Keep Children Healthy During the COVID-19 Pandemic

Wash hands

  • Wash your hands with soap and water for 20 seconds
  • If soap and water are not available, use hand sanitizer that contains at least 60% alcohol.
  • If your child is under 6 years of age, supervise them when they use hand sanitizer.

Wear a mask

  • Make sure everyone in your household (2 years of age and older) wears a mask in public.

Avoid close contact

  • Make sure your child and everyone else in your household keep at least 6 feet away from other people who don't live with them and people who are sick.

Cover coughs and sneezes

Bring your child for their healthcare visits and vaccination visits

  • Routine well child visits and vaccine visits are essential, even during the COVID-19 pandemic.

Help your child stay active

  • Set a positive example by leading an active lifestyle yourself and making physical activity a part of your family's daily routine.

Help your child stay socially connected

  • Reach out to friends and family via phone or video chats.
  • Write cards or letters to family members who they may not be able to visit.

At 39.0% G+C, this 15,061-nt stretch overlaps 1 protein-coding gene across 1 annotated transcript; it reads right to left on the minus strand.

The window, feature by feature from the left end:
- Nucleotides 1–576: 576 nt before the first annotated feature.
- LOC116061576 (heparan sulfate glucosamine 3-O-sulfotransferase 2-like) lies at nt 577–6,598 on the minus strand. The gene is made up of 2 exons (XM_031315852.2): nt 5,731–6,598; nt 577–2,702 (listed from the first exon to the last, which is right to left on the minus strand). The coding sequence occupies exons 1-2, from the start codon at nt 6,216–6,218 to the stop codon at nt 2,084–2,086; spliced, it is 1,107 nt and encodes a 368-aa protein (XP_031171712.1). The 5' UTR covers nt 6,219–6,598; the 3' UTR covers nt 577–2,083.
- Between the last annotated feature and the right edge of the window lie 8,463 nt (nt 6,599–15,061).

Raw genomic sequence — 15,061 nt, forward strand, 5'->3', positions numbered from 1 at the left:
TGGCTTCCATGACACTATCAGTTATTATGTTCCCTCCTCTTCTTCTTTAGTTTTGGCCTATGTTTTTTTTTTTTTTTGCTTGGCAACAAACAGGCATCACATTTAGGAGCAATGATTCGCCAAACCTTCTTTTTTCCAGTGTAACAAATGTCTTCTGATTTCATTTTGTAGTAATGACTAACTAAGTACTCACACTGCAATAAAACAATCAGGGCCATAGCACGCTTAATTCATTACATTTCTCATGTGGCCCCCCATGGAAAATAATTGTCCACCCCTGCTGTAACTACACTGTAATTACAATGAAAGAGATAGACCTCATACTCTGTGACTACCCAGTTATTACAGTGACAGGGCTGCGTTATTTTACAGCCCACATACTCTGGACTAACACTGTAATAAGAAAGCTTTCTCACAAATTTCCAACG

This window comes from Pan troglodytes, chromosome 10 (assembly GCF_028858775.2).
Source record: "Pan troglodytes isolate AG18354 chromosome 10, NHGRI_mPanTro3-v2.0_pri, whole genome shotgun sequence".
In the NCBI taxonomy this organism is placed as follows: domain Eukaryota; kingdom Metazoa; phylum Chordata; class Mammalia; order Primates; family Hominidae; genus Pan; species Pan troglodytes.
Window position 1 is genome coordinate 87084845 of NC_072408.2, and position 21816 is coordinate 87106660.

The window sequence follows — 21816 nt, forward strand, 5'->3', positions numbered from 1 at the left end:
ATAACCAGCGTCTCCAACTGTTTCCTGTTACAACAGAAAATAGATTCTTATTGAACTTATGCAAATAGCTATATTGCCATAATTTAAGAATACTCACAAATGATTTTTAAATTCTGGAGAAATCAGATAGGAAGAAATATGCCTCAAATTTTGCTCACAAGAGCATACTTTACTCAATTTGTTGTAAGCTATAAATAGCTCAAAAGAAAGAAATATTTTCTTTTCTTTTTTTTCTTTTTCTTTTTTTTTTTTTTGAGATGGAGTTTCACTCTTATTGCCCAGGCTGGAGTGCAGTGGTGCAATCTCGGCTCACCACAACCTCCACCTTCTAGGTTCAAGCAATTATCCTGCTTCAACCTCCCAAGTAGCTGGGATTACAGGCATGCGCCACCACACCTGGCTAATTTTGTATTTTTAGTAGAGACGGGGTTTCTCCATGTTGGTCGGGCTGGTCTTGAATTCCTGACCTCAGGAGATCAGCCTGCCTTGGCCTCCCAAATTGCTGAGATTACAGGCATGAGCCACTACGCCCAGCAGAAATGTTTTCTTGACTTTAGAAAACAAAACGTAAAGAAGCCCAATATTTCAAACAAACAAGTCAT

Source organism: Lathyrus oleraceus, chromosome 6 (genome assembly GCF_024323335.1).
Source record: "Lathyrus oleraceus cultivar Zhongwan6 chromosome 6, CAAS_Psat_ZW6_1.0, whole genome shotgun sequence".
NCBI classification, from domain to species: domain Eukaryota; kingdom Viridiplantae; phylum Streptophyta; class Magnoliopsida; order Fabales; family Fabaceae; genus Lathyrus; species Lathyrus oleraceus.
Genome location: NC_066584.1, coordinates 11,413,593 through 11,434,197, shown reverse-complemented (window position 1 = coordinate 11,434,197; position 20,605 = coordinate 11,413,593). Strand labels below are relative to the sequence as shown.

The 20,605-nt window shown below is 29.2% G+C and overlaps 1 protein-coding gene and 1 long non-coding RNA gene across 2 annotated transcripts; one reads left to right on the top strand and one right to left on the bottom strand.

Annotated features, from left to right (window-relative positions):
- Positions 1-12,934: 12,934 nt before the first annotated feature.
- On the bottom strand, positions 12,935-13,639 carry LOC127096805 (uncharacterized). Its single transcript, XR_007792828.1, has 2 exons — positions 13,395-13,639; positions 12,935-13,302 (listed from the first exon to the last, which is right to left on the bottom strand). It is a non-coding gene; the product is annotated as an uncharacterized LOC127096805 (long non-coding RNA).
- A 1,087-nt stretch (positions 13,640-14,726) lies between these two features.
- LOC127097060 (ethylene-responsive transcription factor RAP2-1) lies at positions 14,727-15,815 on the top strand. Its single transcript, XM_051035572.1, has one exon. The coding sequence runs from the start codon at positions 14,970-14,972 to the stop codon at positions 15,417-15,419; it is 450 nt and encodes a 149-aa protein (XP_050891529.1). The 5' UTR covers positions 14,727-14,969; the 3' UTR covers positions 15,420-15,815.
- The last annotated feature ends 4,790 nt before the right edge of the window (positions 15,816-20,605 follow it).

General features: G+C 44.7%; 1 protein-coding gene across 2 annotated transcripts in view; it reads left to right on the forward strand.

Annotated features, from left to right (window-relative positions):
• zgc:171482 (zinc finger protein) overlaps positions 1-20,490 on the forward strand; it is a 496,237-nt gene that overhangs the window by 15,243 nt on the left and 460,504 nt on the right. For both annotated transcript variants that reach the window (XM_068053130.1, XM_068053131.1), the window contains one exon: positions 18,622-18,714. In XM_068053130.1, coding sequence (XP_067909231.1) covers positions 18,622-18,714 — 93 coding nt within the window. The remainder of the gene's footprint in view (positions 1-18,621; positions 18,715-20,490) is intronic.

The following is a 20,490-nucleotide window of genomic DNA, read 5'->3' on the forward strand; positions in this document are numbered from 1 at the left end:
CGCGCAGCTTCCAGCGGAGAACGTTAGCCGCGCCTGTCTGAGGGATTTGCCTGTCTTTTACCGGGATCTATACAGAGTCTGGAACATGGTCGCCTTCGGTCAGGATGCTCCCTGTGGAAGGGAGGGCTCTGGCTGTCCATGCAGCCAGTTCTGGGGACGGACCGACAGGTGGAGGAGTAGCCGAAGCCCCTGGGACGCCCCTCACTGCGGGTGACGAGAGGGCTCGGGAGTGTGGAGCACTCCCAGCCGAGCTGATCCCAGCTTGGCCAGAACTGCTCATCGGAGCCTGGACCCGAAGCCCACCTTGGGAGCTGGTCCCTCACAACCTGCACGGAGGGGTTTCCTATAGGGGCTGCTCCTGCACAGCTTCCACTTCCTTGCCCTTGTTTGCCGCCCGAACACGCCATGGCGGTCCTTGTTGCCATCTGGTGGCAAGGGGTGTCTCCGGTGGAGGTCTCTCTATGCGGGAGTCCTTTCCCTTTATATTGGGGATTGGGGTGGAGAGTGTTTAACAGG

Help your child cope with stress

  • The COVID-19 pandemic can be stressful for both adults and children.  Learn more about signs of stress in children, ways to support your child, and how to take care of your own mental health.
  • The CDC has also developed several tools to help you care for your child's mental health and well-being.  The COVID-19 Parental Resource Kit offers tools to help you understand your child's social, emotional, and mental health challenges according to their age group and promote their well-being during the COVID-19 pandemic.
  • The Essentials for Parenting Toddlers and Preschoolers page provides guidance on how to address common parenting challenges, like tantrums and whining, and information on things you can do to build a positive, healthy relationship with your young children.

Ask about School meal services

  • Check with your child's school on plans to continue meal services if school is closed to in-person learning for some or all students.  Many schools may continue to provide meals in different ways, such as allowing families to pick up meals at the school or providing grab-and-go meals at other locations.

https://www.cdc.gov/coronavirus/2019-ncov/daily-life-coping/children.html